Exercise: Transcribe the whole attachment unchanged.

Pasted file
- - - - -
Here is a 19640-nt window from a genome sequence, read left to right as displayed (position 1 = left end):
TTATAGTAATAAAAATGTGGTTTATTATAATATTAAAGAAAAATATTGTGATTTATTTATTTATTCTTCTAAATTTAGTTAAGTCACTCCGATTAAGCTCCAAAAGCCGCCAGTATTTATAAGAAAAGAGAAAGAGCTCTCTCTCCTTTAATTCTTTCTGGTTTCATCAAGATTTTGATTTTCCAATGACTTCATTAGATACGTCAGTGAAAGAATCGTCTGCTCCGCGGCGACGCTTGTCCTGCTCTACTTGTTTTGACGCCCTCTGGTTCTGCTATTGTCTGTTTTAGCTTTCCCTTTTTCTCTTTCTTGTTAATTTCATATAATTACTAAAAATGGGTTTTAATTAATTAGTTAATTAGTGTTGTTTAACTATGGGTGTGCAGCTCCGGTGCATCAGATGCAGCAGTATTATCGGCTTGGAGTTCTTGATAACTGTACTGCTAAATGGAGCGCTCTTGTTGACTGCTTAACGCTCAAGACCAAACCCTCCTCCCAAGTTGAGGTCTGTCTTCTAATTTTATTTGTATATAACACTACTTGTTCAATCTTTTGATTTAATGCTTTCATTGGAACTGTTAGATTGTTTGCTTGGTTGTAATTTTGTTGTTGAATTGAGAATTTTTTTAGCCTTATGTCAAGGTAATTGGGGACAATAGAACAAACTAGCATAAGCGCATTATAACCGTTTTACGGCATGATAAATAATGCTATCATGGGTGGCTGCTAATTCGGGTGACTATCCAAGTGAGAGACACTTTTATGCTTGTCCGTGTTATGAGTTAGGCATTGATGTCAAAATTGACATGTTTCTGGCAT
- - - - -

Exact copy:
Here is a 19640-nt window from a genome sequence, read left to right as displayed (position 1 = left end):
TTATAGTAATAAAAATGTGGTTTATTATAATATTAAAGAAAAATATTGTGATTTATTTATTTATTCTTCTAAATTTAGTTAAGTCACTCCGATTAAGCTCCAAAAGCCGCCAGTATTTATAAGAAAAGAGAAAGAGCTCTCTCTCCTTTAATTCTTTCTGGTTTCATCAAGATTTTGATTTTCCAATGACTTCATTAGATACGTCAGTGAAAGAATCGTCTGCTCCGCGGCGACGCTTGTCCTGCTCTACTTGTTTTGACGCCCTCTGGTTCTGCTATTGTCTGTTTTAGCTTTCCCTTTTTCTCTTTCTTGTTAATTTCATATAATTACTAAAAATGGGTTTTAATTAATTAGTTAATTAGTGTTGTTTAACTATGGGTGTGCAGCTCCGGTGCATCAGATGCAGCAGTATTATCGGCTTGGAGTTCTTGATAACTGTACTGCTAAATGGAGCGCTCTTGTTGACTGCTTAACGCTCAAGACCAAACCCTCCTCCCAAGTTGAGGTCTGTCTTCTAATTTTATTTGTATATAACACTACTTGTTCAATCTTTTGATTTAATGCTTTCATTGGAACTGTTAGATTGTTTGCTTGGTTGTAATTTTGTTGTTGAATTGAGAATTTTTTTAGCCTTATGTCAAGGTAATTGGGGACAATAGAACAAACTAGCATAAGCGCATTATAACCGTTTTACGGCATGATAAATAATGCTATCATGGGTGGCTGCTAATTCGGGTGACTATCCAAGTGAGAGACACTTTTATGCTTGTCCGTGTTATGAGTTAGGCATTGATGTCAAAATTGACATGTTTCTGGCAT